Navy Secretary Unveils New Plan to Recruit, Retain Skilled Sailors and Marines

By Allyson Versprille

By Allyson Versprille

In an effort to retain service members and modernize the workforce, the Navy and Marine Corps will be implementing several new personnel policies, Navy Secretary Ray Mabus announced May 13. 
These initiatives will touch on several areas including changes that will allow service members to acquire skills in the private sector. Other programs will seek to increase recruitment of female sailors and Marines. 

"What we’ve always known is that the way we recruit, develop, retain, and promote sailors and Marines is critical to our success," said Mabus, addressing students and faculty at the Naval Academy in Annapolis, Maryland. "To fight and win in this century we need a force that draws from the broadest talent pools, values health and fitness, attracts and retains innovative thinkers, provides flexible career paths, and prioritizes merit over tenure."

The Navy will propose legislation to increase Career Intermission Program assignments from 40 service members per year — 20 officers and 20 enlisted sailors — to 400, he said. Under the pilot program from 2009-2012 service members could apply to transfer out of active duty to the reserves for up to three years while retaining full health care coverage.

"The Career Intermission Program … allows sailors to pursue family, professional, academic and other interests outside of service without damaging long-term potential," Mabus said. Career flexibility helps retain service members who want to pursue opportunities in the private sector, he said. The Navy also plans to submit follow-on proposals that will allow participants to consider a menu of options, he added.

In addition to expanding the Career Intermission Program, the Navy is partnering with Fortune 500 companies in a "Secretary of the Navy Industry Tour." Beginning in the fall, commanders will be granted the authority to send selected officers to top American firms. The officers will be tasked with bringing industry's best practices back to the fleet in order to increase the service's competitive edge, Mabus said.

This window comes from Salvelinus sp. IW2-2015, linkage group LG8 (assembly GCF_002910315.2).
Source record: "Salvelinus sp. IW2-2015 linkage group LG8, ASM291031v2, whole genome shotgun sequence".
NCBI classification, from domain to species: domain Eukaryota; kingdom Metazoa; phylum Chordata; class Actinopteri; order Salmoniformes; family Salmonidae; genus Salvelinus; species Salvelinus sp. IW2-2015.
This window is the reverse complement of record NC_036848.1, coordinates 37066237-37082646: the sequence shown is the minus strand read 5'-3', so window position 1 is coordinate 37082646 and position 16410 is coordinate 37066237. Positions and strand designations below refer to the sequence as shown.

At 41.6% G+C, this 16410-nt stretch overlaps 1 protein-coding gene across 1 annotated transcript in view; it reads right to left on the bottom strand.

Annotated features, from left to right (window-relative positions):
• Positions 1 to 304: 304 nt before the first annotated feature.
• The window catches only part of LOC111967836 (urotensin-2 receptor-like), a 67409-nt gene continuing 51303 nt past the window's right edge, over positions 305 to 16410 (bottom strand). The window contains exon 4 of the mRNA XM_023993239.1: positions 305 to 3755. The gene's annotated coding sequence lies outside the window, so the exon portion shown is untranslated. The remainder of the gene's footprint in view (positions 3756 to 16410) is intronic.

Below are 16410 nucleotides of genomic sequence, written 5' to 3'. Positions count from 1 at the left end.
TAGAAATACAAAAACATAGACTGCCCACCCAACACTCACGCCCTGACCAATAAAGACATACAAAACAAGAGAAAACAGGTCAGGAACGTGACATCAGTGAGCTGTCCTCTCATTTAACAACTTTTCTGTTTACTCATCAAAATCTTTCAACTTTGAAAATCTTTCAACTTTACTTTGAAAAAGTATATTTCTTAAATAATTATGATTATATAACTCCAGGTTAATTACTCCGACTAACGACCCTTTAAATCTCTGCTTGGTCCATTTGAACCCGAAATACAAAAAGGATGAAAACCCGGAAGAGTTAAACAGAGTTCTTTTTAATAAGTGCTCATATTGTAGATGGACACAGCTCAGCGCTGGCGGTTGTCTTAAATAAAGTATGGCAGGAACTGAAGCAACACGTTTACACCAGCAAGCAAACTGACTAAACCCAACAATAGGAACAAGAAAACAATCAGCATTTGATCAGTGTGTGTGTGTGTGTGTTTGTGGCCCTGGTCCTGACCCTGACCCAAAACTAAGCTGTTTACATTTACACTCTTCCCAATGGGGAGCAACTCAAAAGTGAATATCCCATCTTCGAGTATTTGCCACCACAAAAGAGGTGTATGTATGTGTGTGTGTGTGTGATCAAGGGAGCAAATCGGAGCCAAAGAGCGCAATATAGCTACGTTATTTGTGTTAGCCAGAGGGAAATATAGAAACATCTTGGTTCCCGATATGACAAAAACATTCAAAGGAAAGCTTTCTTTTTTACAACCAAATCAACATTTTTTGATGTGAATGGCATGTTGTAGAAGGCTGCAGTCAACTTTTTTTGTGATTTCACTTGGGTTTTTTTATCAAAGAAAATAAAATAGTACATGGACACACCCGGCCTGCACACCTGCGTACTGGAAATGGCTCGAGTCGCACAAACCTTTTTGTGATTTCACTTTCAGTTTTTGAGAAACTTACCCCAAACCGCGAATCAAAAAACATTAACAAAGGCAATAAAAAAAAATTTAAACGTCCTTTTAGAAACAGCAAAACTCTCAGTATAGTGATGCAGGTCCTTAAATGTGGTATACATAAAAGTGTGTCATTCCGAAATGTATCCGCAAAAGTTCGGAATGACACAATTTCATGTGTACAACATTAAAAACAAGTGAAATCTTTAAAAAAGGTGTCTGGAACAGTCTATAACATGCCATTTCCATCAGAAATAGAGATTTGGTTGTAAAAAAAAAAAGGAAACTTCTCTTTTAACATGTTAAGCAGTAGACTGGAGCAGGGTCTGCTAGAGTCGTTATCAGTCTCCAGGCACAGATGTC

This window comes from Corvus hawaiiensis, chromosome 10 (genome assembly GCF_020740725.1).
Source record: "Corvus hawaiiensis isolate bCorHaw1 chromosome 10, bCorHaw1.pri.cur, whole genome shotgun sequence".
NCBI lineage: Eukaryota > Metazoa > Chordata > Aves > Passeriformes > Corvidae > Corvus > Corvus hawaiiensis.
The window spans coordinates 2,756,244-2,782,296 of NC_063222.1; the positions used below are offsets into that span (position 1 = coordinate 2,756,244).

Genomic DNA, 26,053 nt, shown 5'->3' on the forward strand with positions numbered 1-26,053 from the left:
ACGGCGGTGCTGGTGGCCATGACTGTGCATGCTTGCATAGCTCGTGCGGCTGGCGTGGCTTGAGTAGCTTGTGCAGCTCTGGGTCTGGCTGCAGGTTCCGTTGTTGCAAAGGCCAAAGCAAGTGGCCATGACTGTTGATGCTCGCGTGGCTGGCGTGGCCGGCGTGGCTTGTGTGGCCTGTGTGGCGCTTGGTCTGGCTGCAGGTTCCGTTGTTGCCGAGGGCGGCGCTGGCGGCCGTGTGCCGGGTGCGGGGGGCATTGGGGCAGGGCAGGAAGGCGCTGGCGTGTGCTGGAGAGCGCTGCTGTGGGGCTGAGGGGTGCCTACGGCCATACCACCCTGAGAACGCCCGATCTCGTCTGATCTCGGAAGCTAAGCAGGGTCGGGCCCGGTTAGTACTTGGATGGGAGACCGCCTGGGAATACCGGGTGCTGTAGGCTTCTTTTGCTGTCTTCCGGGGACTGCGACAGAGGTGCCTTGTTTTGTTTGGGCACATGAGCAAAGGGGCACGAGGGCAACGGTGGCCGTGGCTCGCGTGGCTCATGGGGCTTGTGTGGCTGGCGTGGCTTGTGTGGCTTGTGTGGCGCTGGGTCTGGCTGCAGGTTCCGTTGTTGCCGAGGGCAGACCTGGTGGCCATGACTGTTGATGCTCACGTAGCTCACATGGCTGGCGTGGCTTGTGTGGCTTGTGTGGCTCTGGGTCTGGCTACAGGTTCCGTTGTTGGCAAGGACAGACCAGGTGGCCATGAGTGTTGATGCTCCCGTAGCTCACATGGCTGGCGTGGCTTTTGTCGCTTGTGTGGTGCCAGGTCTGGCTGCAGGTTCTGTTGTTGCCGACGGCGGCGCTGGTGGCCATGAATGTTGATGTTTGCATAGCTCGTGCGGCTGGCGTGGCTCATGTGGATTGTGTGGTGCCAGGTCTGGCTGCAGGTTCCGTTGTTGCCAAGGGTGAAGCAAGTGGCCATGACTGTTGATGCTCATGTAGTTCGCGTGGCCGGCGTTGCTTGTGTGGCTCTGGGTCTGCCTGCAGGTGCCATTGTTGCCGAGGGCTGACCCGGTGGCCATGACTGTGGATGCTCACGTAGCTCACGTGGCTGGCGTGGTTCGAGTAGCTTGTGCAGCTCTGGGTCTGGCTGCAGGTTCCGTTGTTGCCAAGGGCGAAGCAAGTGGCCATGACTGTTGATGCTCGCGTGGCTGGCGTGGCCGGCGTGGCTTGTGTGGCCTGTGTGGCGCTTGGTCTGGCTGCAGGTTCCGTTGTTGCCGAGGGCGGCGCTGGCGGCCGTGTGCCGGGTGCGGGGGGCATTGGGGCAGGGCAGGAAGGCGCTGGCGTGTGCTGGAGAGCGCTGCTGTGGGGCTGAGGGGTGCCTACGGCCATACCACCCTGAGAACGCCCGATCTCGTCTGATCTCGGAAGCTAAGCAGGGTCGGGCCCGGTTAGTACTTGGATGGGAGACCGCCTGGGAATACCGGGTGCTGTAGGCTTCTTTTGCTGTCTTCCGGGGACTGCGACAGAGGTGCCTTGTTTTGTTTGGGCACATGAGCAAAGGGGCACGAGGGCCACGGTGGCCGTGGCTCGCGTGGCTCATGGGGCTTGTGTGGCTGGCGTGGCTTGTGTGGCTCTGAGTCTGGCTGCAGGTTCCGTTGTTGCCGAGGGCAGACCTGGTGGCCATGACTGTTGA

The Navy will also adapt its bonus system to mirror policies used in the private sector, he said. It is proposing legislation to allow service leaders to award bonuses based on specific skills.  

This initiative coincides with new policies for performance-based advancement. "Leaders who consistently outperform their peers should be advanced at faster rates, not held back by tests or zones," said Mabus. "So we will begin adjusting Navy enlisted advancements this year by replacing the Command Advancement Program with a Meritorious Advancement Program … that allows commanding officers to petition for more of these advancements, or to surrender unused ones."

In October, the Navy will expand the number of available Meritorious Advancement Program promotions to 5 percent of the force and extend them to shore-based commands, he said.

Additionally, the service will introduce new policies to alleviate bureaucratic barriers to promotion and reward officers for their achievements. This will allow high performers to advance through the system more quickly while keeping those who are not ready in their current pay grade longer, he said. A new squad leader development program is also being implemented that will identify superior junior enlisted Marines and give them greater opportunities for education and advancement.

Another large push is for an increased female presence in the ranks. Mabus said the service is placing more emphasis on attracting and retaining women.

"We need more women in the Navy and Marine Corps; not simply to have more women, but because a more diverse force is a stronger force," he said. "We need educated officers, and women represent 57 percent of college graduates in America."

He said the service is opening all operating job assignments to women. For the first time, they will have the opportunity to become SEAL "trigger-pullers" if they can pass the physical testing requirements. Other measures include additional programs to prevent sexual assault, a proposal to extend maternity leave from six to 12 weeks, updated co-location policies for dual-military couples and extended childcare hours.

The service also will transition to having the same uniform for male and female sailors and Marines as a way to increase camaraderie.

Topics: Defense Department, DOD Policy

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